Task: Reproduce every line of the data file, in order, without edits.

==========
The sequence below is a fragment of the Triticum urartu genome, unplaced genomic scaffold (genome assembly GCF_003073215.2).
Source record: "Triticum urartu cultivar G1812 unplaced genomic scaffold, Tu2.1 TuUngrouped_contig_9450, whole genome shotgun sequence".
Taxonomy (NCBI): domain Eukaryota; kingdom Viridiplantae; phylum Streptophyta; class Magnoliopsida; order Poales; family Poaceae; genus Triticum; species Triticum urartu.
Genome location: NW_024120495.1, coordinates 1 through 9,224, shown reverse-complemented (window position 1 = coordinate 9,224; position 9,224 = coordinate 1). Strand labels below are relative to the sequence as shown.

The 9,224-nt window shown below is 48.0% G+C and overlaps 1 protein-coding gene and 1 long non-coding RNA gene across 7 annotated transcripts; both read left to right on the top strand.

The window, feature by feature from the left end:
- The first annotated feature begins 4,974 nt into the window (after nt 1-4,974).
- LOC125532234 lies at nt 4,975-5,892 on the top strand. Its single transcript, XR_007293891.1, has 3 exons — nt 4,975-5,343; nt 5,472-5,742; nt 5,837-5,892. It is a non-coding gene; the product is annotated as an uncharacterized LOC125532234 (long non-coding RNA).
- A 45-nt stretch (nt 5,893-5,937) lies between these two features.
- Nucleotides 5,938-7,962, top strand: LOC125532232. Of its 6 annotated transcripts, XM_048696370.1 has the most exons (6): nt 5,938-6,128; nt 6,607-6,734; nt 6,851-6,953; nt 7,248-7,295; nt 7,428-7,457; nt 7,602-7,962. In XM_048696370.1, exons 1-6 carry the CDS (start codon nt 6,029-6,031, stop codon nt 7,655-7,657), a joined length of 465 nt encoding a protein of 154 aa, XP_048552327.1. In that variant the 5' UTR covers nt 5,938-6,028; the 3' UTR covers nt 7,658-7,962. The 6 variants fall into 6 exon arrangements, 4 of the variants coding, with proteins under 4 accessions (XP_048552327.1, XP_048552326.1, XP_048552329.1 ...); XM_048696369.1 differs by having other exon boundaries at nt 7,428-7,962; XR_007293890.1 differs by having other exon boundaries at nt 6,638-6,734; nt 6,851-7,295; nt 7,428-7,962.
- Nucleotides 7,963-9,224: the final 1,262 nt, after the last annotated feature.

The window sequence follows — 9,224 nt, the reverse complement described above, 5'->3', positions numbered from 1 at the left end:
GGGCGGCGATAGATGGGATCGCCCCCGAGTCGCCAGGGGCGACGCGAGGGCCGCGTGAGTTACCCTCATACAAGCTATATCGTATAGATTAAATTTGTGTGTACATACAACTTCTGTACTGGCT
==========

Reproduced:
The sequence below is a fragment of the Triticum urartu genome, unplaced genomic scaffold (genome assembly GCF_003073215.2).
Source record: "Triticum urartu cultivar G1812 unplaced genomic scaffold, Tu2.1 TuUngrouped_contig_9450, whole genome shotgun sequence".
Taxonomy (NCBI): domain Eukaryota; kingdom Viridiplantae; phylum Streptophyta; class Magnoliopsida; order Poales; family Poaceae; genus Triticum; species Triticum urartu.
Genome location: NW_024120495.1, coordinates 1 through 9,224, shown reverse-complemented (window position 1 = coordinate 9,224; position 9,224 = coordinate 1). Strand labels below are relative to the sequence as shown.

The 9,224-nt window shown below is 48.0% G+C and overlaps 1 protein-coding gene and 1 long non-coding RNA gene across 7 annotated transcripts; both read left to right on the top strand.

The window, feature by feature from the left end:
- The first annotated feature begins 4,974 nt into the window (after nt 1-4,974).
- LOC125532234 lies at nt 4,975-5,892 on the top strand. Its single transcript, XR_007293891.1, has 3 exons — nt 4,975-5,343; nt 5,472-5,742; nt 5,837-5,892. It is a non-coding gene; the product is annotated as an uncharacterized LOC125532234 (long non-coding RNA).
- A 45-nt stretch (nt 5,893-5,937) lies between these two features.
- Nucleotides 5,938-7,962, top strand: LOC125532232. Of its 6 annotated transcripts, XM_048696370.1 has the most exons (6): nt 5,938-6,128; nt 6,607-6,734; nt 6,851-6,953; nt 7,248-7,295; nt 7,428-7,457; nt 7,602-7,962. In XM_048696370.1, exons 1-6 carry the CDS (start codon nt 6,029-6,031, stop codon nt 7,655-7,657), a joined length of 465 nt encoding a protein of 154 aa, XP_048552327.1. In that variant the 5' UTR covers nt 5,938-6,028; the 3' UTR covers nt 7,658-7,962. The 6 variants fall into 6 exon arrangements, 4 of the variants coding, with proteins under 4 accessions (XP_048552327.1, XP_048552326.1, XP_048552329.1 ...); XM_048696369.1 differs by having other exon boundaries at nt 7,428-7,962; XR_007293890.1 differs by having other exon boundaries at nt 6,638-6,734; nt 6,851-7,295; nt 7,428-7,962.
- Nucleotides 7,963-9,224: the final 1,262 nt, after the last annotated feature.

The window sequence follows — 9,224 nt, the reverse complement described above, 5'->3', positions numbered from 1 at the left end:
GGGCGGCGATAGATGGGATCGCCCCCGAGTCGCCAGGGGCGACGCGAGGGCCGCGTGAGTTACCCTCATACAAGCTATATCGTATAGATTAAATTTGTGTGTACATACAACTTCTGTACTGGCT